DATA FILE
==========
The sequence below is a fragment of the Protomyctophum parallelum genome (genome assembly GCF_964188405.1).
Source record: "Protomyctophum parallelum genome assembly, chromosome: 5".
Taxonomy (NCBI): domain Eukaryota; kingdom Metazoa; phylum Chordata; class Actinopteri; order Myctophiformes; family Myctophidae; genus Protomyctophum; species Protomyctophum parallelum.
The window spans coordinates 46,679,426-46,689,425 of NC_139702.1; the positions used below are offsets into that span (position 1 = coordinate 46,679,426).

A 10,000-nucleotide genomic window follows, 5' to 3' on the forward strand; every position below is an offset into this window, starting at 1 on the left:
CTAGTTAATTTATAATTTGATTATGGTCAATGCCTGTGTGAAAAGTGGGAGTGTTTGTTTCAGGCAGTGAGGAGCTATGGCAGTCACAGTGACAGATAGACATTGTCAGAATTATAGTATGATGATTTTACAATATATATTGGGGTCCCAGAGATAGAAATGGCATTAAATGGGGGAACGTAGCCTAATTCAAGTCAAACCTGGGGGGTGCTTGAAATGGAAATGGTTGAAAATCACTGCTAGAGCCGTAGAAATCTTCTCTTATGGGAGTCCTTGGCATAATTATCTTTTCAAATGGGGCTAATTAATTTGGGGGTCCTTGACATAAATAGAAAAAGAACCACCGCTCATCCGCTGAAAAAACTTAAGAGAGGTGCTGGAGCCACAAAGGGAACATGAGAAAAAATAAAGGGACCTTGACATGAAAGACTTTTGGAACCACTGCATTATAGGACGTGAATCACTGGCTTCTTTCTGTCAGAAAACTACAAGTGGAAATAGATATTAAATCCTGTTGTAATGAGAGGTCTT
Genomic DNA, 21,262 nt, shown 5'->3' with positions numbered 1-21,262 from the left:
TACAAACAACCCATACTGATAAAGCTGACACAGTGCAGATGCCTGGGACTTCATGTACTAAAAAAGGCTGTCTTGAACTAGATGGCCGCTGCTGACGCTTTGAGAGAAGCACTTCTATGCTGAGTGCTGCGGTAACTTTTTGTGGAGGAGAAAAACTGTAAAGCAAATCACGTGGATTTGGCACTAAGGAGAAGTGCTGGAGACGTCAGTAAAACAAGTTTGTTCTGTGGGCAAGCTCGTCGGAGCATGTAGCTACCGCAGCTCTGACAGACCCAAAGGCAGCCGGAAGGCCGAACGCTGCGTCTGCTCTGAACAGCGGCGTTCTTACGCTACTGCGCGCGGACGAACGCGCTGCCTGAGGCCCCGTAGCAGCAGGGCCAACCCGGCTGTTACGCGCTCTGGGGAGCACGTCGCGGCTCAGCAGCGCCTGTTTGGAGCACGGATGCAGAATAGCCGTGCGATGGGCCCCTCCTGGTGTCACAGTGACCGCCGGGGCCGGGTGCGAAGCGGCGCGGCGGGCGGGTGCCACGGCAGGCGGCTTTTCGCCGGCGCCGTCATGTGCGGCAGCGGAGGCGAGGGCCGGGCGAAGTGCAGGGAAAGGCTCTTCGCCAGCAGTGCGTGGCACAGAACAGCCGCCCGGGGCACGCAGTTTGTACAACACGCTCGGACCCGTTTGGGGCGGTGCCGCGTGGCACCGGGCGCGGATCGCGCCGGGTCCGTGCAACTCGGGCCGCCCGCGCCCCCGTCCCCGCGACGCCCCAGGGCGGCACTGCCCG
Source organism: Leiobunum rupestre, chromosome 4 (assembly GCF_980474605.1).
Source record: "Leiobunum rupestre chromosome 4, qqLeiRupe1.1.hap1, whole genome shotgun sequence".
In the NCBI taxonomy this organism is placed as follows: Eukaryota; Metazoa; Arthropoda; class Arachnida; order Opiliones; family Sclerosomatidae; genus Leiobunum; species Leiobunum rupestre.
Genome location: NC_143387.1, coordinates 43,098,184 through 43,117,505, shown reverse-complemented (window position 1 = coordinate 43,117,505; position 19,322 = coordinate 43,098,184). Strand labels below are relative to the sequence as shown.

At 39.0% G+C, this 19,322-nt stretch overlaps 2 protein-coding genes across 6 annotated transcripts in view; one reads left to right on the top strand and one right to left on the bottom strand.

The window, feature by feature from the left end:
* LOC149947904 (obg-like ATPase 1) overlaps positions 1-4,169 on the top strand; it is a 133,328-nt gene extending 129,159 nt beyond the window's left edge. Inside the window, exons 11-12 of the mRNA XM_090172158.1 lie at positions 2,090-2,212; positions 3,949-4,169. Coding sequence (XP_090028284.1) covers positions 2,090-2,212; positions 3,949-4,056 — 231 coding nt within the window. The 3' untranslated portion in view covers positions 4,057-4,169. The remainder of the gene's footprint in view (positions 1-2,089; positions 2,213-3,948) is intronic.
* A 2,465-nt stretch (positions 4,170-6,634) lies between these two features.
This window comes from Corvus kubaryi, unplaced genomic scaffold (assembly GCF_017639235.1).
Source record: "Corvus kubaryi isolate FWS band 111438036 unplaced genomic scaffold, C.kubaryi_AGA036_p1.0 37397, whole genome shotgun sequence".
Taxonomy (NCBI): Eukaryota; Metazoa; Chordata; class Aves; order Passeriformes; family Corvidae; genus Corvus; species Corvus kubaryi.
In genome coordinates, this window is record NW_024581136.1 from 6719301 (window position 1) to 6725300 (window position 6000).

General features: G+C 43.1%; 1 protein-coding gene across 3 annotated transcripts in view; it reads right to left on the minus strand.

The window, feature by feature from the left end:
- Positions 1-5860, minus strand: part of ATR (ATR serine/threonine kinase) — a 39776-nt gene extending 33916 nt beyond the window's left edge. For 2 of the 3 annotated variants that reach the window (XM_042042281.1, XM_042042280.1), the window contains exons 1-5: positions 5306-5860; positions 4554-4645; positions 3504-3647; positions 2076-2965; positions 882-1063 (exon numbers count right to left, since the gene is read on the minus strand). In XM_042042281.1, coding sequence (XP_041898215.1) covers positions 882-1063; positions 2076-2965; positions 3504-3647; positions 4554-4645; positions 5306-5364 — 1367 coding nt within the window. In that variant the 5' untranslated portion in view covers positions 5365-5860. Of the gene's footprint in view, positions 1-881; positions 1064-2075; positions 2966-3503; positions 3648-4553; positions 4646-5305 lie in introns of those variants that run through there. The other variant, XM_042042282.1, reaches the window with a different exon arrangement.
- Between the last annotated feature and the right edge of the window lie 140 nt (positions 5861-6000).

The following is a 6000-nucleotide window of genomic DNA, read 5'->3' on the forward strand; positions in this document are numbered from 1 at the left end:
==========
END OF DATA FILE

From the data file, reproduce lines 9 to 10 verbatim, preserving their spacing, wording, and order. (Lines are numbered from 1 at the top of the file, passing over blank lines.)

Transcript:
Source organism: Leiobunum rupestre, chromosome 4 (assembly GCF_980474605.1).
Source record: "Leiobunum rupestre chromosome 4, qqLeiRupe1.1.hap1, whole genome shotgun sequence".